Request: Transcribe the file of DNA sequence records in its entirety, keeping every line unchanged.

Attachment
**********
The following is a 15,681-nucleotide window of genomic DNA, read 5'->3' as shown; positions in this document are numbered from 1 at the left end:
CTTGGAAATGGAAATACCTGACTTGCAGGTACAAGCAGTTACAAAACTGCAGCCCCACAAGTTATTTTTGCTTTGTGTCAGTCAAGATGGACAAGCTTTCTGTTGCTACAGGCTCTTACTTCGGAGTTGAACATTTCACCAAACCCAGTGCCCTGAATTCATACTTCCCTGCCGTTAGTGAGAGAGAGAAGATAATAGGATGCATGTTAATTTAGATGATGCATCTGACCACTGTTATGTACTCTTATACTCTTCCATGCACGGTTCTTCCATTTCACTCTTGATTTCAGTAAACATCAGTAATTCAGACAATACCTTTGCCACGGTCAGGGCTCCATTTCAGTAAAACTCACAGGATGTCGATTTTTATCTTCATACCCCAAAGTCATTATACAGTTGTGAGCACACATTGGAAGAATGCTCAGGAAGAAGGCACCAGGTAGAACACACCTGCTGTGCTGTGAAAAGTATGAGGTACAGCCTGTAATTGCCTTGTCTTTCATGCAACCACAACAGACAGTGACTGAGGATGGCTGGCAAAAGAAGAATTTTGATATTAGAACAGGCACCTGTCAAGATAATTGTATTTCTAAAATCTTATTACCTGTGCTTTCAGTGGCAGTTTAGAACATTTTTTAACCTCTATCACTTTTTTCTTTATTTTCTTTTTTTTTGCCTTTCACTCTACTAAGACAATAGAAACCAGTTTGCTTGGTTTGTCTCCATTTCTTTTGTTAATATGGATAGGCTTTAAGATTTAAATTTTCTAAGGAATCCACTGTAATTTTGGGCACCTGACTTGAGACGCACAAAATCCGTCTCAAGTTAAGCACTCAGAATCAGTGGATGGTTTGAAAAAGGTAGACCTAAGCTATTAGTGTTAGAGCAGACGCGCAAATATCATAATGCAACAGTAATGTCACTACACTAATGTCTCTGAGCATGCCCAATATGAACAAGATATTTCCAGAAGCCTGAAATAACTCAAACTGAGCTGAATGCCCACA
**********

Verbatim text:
The following is a 15,681-nucleotide window of genomic DNA, read 5'->3' as shown; positions in this document are numbered from 1 at the left end:
CTTGGAAATGGAAATACCTGACTTGCAGGTACAAGCAGTTACAAAACTGCAGCCCCACAAGTTATTTTTGCTTTGTGTCAGTCAAGATGGACAAGCTTTCTGTTGCTACAGGCTCTTACTTCGGAGTTGAACATTTCACCAAACCCAGTGCCCTGAATTCATACTTCCCTGCCGTTAGTGAGAGAGAGAAGATAATAGGATGCATGTTAATTTAGATGATGCATCTGACCACTGTTATGTACTCTTATACTCTTCCATGCACGGTTCTTCCATTTCACTCTTGATTTCAGTAAACATCAGTAATTCAGACAATACCTTTGCCACGGTCAGGGCTCCATTTCAGTAAAACTCACAGGATGTCGATTTTTATCTTCATACCCCAAAGTCATTATACAGTTGTGAGCACACATTGGAAGAATGCTCAGGAAGAAGGCACCAGGTAGAACACACCTGCTGTGCTGTGAAAAGTATGAGGTACAGCCTGTAATTGCCTTGTCTTTCATGCAACCACAACAGACAGTGACTGAGGATGGCTGGCAAAAGAAGAATTTTGATATTAGAACAGGCACCTGTCAAGATAATTGTATTTCTAAAATCTTATTACCTGTGCTTTCAGTGGCAGTTTAGAACATTTTTTAACCTCTATCACTTTTTTCTTTATTTTCTTTTTTTTTGCCTTTCACTCTACTAAGACAATAGAAACCAGTTTGCTTGGTTTGTCTCCATTTCTTTTGTTAATATGGATAGGCTTTAAGATTTAAATTTTCTAAGGAATCCACTGTAATTTTGGGCACCTGACTTGAGACGCACAAAATCCGTCTCAAGTTAAGCACTCAGAATCAGTGGATGGTTTGAAAAAGGTAGACCTAAGCTATTAGTGTTAGAGCAGACGCGCAAATATCATAATGCAACAGTAATGTCACTACACTAATGTCTCTGAGCATGCCCAATATGAACAAGATATTTCCAGAAGCCTGAAATAACTCAAACTGAGCTGAATGCCCACA